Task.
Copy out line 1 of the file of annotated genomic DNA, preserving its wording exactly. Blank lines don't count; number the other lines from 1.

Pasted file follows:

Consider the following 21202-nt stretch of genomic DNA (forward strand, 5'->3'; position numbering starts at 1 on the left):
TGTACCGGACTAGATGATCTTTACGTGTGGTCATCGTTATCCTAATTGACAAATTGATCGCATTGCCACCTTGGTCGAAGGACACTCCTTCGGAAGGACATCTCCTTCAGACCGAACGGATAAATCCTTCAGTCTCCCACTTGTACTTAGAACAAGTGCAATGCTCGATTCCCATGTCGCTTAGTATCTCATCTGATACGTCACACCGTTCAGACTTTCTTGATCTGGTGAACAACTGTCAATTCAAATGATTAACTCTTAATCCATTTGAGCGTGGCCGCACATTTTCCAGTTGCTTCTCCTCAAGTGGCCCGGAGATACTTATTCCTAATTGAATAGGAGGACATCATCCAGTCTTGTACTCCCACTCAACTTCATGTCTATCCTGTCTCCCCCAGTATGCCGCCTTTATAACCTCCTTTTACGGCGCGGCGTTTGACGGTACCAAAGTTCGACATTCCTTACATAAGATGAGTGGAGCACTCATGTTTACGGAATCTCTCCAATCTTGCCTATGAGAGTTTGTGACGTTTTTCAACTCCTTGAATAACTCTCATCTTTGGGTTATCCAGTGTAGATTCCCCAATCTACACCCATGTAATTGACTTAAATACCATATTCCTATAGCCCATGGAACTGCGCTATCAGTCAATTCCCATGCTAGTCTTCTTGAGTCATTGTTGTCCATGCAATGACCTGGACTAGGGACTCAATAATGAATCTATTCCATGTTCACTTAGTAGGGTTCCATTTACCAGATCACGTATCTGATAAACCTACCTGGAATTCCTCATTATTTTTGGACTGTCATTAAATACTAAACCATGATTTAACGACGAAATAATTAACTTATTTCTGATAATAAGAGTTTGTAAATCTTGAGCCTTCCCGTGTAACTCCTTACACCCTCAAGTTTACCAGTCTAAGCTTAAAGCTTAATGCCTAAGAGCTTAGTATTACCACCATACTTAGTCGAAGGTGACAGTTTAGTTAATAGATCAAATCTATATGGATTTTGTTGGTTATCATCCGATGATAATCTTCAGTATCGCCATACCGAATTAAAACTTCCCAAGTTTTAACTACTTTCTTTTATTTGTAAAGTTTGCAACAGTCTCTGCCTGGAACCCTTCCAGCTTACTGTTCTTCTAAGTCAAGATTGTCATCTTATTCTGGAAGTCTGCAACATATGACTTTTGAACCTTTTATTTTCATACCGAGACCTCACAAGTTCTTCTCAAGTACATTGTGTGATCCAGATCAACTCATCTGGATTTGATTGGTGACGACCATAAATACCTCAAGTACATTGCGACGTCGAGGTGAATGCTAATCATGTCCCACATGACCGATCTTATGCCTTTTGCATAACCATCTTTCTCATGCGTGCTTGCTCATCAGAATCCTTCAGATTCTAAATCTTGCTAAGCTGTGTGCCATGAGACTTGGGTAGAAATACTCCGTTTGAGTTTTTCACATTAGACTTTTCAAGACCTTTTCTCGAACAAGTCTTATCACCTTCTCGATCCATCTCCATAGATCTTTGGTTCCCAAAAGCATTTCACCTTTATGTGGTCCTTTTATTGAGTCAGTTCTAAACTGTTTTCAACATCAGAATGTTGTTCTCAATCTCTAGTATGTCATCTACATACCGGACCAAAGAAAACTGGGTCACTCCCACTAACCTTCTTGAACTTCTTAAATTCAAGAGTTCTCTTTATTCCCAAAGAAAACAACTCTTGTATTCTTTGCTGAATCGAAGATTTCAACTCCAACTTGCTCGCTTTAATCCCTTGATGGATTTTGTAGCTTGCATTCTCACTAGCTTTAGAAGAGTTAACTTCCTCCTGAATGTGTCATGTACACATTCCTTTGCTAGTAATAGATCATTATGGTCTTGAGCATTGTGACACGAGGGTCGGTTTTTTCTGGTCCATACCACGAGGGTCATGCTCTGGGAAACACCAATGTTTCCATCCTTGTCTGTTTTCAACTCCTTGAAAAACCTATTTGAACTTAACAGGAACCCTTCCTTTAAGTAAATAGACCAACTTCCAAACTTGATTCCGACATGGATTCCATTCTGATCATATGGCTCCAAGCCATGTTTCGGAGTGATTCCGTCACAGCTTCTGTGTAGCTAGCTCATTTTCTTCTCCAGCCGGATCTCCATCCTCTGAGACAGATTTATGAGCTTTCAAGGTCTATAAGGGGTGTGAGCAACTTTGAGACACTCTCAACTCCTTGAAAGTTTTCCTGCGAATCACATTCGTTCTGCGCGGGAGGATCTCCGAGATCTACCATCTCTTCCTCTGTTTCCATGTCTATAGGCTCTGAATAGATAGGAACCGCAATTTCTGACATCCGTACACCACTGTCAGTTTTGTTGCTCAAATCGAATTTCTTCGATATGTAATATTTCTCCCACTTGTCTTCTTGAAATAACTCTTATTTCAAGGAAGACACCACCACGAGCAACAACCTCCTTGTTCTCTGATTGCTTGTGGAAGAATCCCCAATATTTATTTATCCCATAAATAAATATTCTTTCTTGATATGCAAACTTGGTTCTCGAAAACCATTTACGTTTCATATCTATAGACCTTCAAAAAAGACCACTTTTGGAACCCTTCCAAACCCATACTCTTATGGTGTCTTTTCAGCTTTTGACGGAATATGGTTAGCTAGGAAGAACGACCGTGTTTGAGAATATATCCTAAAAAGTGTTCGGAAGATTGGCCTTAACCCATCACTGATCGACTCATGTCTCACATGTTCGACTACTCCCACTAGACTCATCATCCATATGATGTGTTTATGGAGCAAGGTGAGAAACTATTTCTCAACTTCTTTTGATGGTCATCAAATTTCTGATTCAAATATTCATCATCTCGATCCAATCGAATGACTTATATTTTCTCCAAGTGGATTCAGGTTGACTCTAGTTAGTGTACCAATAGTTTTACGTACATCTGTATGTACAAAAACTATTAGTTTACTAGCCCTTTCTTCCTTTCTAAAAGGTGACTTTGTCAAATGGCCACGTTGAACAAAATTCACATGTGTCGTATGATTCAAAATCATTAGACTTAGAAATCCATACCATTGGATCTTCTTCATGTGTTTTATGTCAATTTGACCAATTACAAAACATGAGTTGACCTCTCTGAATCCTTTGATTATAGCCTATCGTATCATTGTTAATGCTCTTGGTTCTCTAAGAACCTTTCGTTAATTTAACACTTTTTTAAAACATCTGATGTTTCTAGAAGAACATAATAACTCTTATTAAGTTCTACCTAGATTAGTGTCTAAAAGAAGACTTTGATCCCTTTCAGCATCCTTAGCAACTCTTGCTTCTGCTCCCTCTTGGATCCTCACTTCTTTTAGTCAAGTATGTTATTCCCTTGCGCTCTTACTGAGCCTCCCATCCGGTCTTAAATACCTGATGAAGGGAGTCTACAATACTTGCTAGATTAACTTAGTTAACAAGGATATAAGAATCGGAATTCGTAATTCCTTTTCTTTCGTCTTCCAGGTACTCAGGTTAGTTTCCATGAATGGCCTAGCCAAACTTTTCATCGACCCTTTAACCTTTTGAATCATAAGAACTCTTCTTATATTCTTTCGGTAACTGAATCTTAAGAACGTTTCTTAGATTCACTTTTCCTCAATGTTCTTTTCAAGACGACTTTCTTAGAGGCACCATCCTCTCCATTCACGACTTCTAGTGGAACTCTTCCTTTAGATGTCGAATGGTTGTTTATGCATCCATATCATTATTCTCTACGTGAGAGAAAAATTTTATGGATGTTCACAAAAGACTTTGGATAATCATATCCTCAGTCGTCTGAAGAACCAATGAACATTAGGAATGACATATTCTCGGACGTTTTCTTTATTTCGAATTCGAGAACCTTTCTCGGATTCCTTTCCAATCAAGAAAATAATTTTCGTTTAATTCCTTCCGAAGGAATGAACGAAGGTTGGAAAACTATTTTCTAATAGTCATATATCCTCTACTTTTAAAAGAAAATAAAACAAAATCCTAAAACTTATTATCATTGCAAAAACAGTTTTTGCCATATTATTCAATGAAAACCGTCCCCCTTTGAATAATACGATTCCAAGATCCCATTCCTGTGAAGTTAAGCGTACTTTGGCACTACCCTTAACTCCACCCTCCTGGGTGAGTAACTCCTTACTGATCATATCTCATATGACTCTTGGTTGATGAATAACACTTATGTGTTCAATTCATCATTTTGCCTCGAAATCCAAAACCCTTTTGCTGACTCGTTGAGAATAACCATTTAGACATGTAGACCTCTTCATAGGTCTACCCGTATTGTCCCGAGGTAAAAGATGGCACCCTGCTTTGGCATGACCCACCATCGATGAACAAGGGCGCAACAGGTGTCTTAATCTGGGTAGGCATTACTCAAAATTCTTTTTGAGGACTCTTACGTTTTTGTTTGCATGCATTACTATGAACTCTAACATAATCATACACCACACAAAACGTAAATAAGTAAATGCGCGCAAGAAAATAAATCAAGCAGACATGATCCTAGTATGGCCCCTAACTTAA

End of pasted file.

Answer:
Consider the following 21202-nt stretch of genomic DNA (forward strand, 5'->3'; position numbering starts at 1 on the left):